The date of the Law Code of Hammurabi and The Ten Commandments
The importance of dating for archeology cannot be underestimated. However, dating does not give the definitive answer to human inquiry. Take for example the Law Code of Hammurabi, (Hammurabi was a king who reigned in Babylonia between 1792 and 1750 B.C.).
The Ten Commandments, also known as The Decalogue, are traditionally estimated to have been given around 1446 B.C. Others estimate a later date (i.e. 1290 B.C.). Regardless of the acceptance of either date, the dating indicates that Ten Commandments came after the Law Code of Hammurabi. This has led some to the conclusion that The Ten Commandments were borrowed from Hammurabi’s Law Code.
Nevertheless, dating only demonstrates timing, not necessarily influence. It gives a chronology, but it does not lay the foundation.
Resemblances between the two do exist. But a D. Thomas states that, “Despite many resemblances, there is no ground for assuming any direct borrowing by the Hebrew from the Babylon. Even where the two sets of laws differ little in the letter, they differ much in the spirit…”
Thomas’ assessment, I believe, is correct. Similarity does not always imply dependence. Especially is this so with the Commandments and Hammurabi’s Code.
The Old Testament Scriptures make known that God Himself gave the Commandments to His people through Moses (Exodus 20). Any question or doubt of this assertion is a question or doubt of the Old Testament Scriptures. And any question or doubt cast upon the Old Testament Scriptures (and/or upon the New) is a question or doubt cast upon its One Holy Author.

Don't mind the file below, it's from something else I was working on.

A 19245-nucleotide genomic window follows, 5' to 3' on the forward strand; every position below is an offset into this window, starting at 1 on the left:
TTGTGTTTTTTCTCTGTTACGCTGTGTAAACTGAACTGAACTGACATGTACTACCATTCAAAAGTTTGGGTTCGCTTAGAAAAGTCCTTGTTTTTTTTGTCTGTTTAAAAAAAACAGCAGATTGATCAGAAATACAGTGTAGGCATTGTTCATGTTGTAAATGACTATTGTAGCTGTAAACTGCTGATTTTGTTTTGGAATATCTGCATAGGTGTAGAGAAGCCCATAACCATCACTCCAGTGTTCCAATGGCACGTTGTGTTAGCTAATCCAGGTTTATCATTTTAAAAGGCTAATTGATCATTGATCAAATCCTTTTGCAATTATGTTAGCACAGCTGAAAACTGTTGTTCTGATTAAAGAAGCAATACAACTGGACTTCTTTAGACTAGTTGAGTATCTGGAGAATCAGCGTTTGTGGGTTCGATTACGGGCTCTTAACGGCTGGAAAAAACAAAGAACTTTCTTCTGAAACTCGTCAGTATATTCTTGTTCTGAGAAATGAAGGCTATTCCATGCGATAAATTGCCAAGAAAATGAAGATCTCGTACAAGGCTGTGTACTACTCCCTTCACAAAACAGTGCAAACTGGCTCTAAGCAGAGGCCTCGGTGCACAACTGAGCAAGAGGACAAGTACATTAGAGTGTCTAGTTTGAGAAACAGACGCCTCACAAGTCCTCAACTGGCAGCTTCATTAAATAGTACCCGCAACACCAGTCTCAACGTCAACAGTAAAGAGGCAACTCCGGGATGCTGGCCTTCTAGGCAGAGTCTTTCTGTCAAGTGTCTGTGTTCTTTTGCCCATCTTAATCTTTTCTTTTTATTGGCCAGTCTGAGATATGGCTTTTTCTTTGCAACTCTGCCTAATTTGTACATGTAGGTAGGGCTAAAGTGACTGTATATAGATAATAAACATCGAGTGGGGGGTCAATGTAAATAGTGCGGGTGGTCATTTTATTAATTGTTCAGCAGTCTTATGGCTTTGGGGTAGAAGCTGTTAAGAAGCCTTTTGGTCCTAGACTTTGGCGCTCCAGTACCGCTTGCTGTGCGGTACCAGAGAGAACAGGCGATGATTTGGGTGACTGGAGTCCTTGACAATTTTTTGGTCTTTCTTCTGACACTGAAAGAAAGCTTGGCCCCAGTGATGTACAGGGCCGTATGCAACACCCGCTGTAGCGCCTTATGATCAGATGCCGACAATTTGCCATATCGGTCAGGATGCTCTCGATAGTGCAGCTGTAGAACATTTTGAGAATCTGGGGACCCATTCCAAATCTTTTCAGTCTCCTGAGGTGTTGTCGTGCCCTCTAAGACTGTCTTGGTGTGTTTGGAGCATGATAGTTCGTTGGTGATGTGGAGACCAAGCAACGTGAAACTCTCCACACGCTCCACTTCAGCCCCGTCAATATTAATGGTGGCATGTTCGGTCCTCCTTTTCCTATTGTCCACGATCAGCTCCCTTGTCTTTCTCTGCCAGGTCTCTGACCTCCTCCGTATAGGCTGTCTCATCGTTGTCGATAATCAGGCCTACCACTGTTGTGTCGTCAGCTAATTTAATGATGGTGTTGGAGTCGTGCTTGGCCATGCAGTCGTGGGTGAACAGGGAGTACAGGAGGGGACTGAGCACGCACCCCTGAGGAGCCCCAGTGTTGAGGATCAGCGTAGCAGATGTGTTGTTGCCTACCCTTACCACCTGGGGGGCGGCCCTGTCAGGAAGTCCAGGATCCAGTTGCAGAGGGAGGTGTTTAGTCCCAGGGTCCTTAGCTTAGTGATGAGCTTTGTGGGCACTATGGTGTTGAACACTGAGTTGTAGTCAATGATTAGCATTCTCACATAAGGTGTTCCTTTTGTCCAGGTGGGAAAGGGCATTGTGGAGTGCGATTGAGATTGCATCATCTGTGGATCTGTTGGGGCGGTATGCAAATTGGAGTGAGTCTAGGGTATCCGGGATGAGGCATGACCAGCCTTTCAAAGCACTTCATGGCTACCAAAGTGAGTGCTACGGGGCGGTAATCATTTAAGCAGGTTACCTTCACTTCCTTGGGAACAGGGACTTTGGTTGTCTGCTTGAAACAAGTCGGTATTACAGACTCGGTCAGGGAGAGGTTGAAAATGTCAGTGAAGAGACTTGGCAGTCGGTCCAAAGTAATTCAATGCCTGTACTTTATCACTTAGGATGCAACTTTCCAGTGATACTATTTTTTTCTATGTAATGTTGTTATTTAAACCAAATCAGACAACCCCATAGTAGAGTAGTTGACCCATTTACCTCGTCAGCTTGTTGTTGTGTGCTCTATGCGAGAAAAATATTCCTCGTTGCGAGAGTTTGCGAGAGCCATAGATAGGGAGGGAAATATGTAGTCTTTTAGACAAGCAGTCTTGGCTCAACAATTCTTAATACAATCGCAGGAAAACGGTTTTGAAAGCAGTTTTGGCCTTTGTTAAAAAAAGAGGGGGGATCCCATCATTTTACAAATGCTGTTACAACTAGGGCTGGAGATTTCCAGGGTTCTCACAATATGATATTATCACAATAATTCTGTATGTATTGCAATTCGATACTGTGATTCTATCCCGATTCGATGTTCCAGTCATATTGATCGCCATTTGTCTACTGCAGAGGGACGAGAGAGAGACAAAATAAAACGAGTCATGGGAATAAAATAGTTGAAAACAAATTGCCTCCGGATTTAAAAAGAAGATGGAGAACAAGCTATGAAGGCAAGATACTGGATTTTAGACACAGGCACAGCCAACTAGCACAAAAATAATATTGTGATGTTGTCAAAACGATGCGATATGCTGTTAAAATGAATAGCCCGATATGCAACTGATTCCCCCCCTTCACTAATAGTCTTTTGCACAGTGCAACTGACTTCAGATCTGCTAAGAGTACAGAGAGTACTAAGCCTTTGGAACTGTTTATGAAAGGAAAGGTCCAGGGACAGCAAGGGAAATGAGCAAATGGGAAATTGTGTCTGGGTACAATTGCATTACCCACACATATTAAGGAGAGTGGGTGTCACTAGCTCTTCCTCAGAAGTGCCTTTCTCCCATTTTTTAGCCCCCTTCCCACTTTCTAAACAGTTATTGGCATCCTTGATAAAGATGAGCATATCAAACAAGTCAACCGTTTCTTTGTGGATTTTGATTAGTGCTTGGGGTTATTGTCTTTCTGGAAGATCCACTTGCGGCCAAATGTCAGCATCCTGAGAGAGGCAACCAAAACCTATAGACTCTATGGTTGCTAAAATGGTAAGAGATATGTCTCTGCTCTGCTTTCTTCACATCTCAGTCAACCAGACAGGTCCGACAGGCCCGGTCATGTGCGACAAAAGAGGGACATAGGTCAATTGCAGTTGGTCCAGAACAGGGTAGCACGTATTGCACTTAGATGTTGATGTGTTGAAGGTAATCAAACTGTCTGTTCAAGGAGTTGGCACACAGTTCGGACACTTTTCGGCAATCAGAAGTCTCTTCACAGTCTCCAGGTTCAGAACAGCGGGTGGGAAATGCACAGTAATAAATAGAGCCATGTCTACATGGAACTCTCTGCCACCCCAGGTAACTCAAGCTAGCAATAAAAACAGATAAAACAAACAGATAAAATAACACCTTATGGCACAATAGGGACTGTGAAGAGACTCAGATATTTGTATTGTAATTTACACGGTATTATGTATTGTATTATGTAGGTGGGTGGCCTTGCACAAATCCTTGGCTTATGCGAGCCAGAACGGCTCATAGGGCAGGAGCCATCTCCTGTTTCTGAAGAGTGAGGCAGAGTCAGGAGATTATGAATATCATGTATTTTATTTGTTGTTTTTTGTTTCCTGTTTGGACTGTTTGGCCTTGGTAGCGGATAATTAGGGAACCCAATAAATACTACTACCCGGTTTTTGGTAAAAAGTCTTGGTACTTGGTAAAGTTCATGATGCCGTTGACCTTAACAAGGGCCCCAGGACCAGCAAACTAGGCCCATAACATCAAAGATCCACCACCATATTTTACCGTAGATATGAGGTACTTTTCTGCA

Dating items of antiquity does not either prove or disprove the Bible to be God breathed and God give. Neither does archeology. What archeology can do is to estimate the dates of documents and artifacts, make assessments of the land and its people in comparison with those living at or around the same time, and draw theoretical conclusions where the evidence is lacking.
Dating, as in archeology, is a helpful tool concerning peoples and cultures of the past. However, archeology has limitations, as does the Bible. The Bible is not a science text book. It is not a ‘how-to’ book to better oneself. It is a book through which God reveals the Savior, Jesus Christ (John 20:31).
Archeology has its sphere, and it is helpful and useful as long as it remains there. But where archeology and other disciplines cross their respective boundaries, mischief against God and His Word and His ways more clearly appear, as do those of any who wish to discredit the Scriptures, God, and Christ.
1. the scientific study of historic or prehistoric peoples and their cultures by analysis of their artifacts, inscriptions, monuments, and other such remains, esp. those that have been excavated.
2. Rare . ancient history; the study of antiquity.(http://dictionary.reference.com/browse/archeology)
Robert G. Hoerber (Ed.), Concordia Self-Study Bible, New International Version, (St. Louis: CPH), 83-84.
 D. Winton Thomas (ed.), Documents from Old Testament Times (New York: Harper Touchbooks, 1958), 28.
 “All Scripture is given by inspiration of God” (1 Timothy 3:16); “No prophecy of Scripture is of any private interpretation, for prophecy never came
by the will of man, but holy men of God spoke as they were moved by the Holy Spirit” (2 Peter 1:20-21).